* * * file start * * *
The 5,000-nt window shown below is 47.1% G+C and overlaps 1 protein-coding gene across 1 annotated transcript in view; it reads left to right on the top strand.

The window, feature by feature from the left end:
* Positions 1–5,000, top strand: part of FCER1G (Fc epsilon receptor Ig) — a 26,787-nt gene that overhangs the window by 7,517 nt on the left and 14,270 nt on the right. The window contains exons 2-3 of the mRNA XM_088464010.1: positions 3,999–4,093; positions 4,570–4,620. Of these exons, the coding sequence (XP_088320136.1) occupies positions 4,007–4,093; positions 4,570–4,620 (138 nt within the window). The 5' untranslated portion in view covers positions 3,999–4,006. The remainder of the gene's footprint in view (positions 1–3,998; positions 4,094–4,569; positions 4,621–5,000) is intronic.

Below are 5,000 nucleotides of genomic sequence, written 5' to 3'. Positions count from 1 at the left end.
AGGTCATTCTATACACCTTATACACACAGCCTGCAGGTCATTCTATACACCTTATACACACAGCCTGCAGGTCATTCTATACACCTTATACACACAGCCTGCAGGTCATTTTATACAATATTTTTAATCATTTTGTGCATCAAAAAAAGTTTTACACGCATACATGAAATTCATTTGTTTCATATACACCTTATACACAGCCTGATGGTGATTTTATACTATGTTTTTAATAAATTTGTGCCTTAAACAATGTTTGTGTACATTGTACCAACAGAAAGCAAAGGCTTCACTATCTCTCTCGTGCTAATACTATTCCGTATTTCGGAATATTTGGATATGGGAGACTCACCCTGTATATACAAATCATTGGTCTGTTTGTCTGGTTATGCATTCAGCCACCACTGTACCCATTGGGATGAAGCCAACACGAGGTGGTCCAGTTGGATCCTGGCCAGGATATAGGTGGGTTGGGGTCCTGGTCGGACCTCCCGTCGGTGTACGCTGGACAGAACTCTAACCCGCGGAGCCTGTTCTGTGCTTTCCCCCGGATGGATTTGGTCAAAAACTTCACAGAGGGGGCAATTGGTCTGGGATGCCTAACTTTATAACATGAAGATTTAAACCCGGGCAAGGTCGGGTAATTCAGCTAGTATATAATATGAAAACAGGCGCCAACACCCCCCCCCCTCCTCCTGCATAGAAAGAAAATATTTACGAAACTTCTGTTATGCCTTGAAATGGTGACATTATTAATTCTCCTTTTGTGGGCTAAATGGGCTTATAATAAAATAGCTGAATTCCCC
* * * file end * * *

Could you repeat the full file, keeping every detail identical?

The 5,000-nt window shown below is 47.1% G+C and overlaps 1 protein-coding gene across 1 annotated transcript in view; it reads left to right on the top strand.

The window, feature by feature from the left end:
* Positions 1–5,000, top strand: part of FCER1G (Fc epsilon receptor Ig) — a 26,787-nt gene that overhangs the window by 7,517 nt on the left and 14,270 nt on the right. The window contains exons 2-3 of the mRNA XM_088464010.1: positions 3,999–4,093; positions 4,570–4,620. Of these exons, the coding sequence (XP_088320136.1) occupies positions 4,007–4,093; positions 4,570–4,620 (138 nt within the window). The 5' untranslated portion in view covers positions 3,999–4,006. The remainder of the gene's footprint in view (positions 1–3,998; positions 4,094–4,569; positions 4,621–5,000) is intronic.

Below are 5,000 nucleotides of genomic sequence, written 5' to 3'. Positions count from 1 at the left end.
AGGTCATTCTATACACCTTATACACACAGCCTGCAGGTCATTCTATACACCTTATACACACAGCCTGCAGGTCATTCTATACACCTTATACACACAGCCTGCAGGTCATTTTATACAATATTTTTAATCATTTTGTGCATCAAAAAAAGTTTTACACGCATACATGAAATTCATTTGTTTCATATACACCTTATACACAGCCTGATGGTGATTTTATACTATGTTTTTAATAAATTTGTGCCTTAAACAATGTTTGTGTACATTGTACCAACAGAAAGCAAAGGCTTCACTATCTCTCTCGTGCTAATACTATTCCGTATTTCGGAATATTTGGATATGGGAGACTCACCCTGTATATACAAATCATTGGTCTGTTTGTCTGGTTATGCATTCAGCCACCACTGTACCCATTGGGATGAAGCCAACACGAGGTGGTCCAGTTGGATCCTGGCCAGGATATAGGTGGGTTGGGGTCCTGGTCGGACCTCCCGTCGGTGTACGCTGGACAGAACTCTAACCCGCGGAGCCTGTTCTGTGCTTTCCCCCGGATGGATTTGGTCAAAAACTTCACAGAGGGGGCAATTGGTCTGGGATGCCTAACTTTATAACATGAAGATTTAAACCCGGGCAAGGTCGGGTAATTCAGCTAGTATATAATATGAAAACAGGCGCCAACACCCCCCCCCCTCCTCCTGCATAGAAAGAAAATATTTACGAAACTTCTGTTATGCCTTGAAATGGTGACATTATTAATTCTCCTTTTGTGGGCTAAATGGGCTTATAATAAAATAGCTGAATTCCCC